Motifs and Chords- The Fast and Easy Way to Make Music! (SONGWRITNG - MUSIC THEORY - LESSON)]
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This is a lesson on how to write music. There is, of course, no ONE way to write, but this technique is simple, effective, and versatile. At the very worst, you’ll come up with a good starting point off of which to build a piece or song.
The stuff you’ll pretty much need to know is linked below
Writing Chords in Major: https://youtu.be/M8eItITv8QA
Writing Chords in Minor: https://youtu.be/j-j4g0ktPGw
Additionally, you’ll want to know a bit about borrowed chords to keep up with my rant at the end
Borrowed Chords: https://youtu.be/7IdttvJSedg
If you’d like to hear my song Generations that I discuss, you can watch the video here: https://youtu.be/5Z5Ljhbp3A0
Or listen here: https://signalsmusicstudio.bandcamp.com/track/generations
If this video was too simple for you, I suggest expanding on it by studying reharmonization techniques. It’s a fun and productive way to expand past the redundancy of repeating motifs. I don’t have any videos on the topic (yet) but there is plenty of great info out there from Adam Neely and Aimee Nolte.
I didn’t expand on it, but that Bb Augmented chord is basically formed/implied when that melody (E-F#-D) is played on top of a Bb, since Bb-D-F# forms an Aug triad. In the recorded version, the electric guitars play a Bb and an F#, so like an Augmented Powerchord if such a thing exists. The bVI+ itself could be thought of as being borrowed from D Mixolydian b6. It could also easily be assumed as an inverted D Augmented: the voice leading within the chords goes from A to A#/Bb to B, and playing an Aug on the tonic is a good way to move to any chord In the key that has a natural 6th note in it, since the movement from the fifth to the aug fifth will naturally pull the listener to the 6th.
At 06:09 I mention the distance between B and C as a minor 2nd. In this arrangement though, the C occurs an octave higher, meaning we’d call it a minor 9th instead. But in my mind, there is not a giant difference between a 9th and a 2nd. A minor 2nd and a minor 9th “feel”, not sound, the same to me and create the same effect. They have a LOT of the same qualities and characteristics and it’s helpful to think of the intervals as “somewhat the same” even across octaves. The main difference between a m9 and a m2 though is the vast distance between the two clashing notes. When they’re close together (m2) the dissonance is overwhelming, but spacing them apart (m9) an octave makes them more digestable. But in my mind, they are still cut from the same cloth thing- the b2, just different aspects of it.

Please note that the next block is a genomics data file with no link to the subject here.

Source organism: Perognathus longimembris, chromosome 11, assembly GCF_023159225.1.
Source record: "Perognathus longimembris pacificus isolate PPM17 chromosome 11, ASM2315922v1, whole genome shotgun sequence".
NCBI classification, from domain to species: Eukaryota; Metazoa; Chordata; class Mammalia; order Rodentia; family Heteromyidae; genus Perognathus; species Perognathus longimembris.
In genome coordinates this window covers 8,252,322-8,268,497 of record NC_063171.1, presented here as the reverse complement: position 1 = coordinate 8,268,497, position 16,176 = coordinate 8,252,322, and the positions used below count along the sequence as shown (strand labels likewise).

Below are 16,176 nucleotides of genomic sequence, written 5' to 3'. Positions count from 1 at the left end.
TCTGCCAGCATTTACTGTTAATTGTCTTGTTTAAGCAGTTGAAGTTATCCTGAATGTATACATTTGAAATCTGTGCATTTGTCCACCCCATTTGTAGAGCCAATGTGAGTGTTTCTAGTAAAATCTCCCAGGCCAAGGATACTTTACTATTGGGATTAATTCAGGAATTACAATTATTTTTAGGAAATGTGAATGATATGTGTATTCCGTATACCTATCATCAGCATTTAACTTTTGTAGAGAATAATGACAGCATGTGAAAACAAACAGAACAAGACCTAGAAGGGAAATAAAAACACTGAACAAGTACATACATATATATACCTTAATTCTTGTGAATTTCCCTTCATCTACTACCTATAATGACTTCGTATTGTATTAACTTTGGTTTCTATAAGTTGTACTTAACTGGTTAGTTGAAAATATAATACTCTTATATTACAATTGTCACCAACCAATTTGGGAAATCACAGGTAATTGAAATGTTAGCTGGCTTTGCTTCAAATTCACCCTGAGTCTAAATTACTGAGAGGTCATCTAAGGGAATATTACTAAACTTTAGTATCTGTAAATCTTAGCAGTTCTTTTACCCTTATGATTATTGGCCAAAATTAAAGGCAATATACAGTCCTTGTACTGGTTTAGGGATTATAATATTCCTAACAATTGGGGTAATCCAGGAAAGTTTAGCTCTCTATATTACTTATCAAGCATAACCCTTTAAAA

Also worth meditating on the general awkwardness yet diatonic versatility of a low 7th (B) paired with the a high (C) and what that COULD be. It COULD be part of an inverted C major 7 chord (unlikely), it could be part of an inverted G with an added 4th/11th, or an inverted Emb6… Take away the key and it could imply much more- B7b9, CmMaj7, Ab7#9…
Thanks to my Patreon supporters for making this video possible. I had fun making it and I really am happy with how it turned out, hopefully it gets you writing and shows you a bit more of how easy it can be to get something going.
Special thanks to these fine folks for supporting videos like this one:
Lord of the Chords
My site is still unfortunately under construction/update, but it should be worth it when it’s all done!
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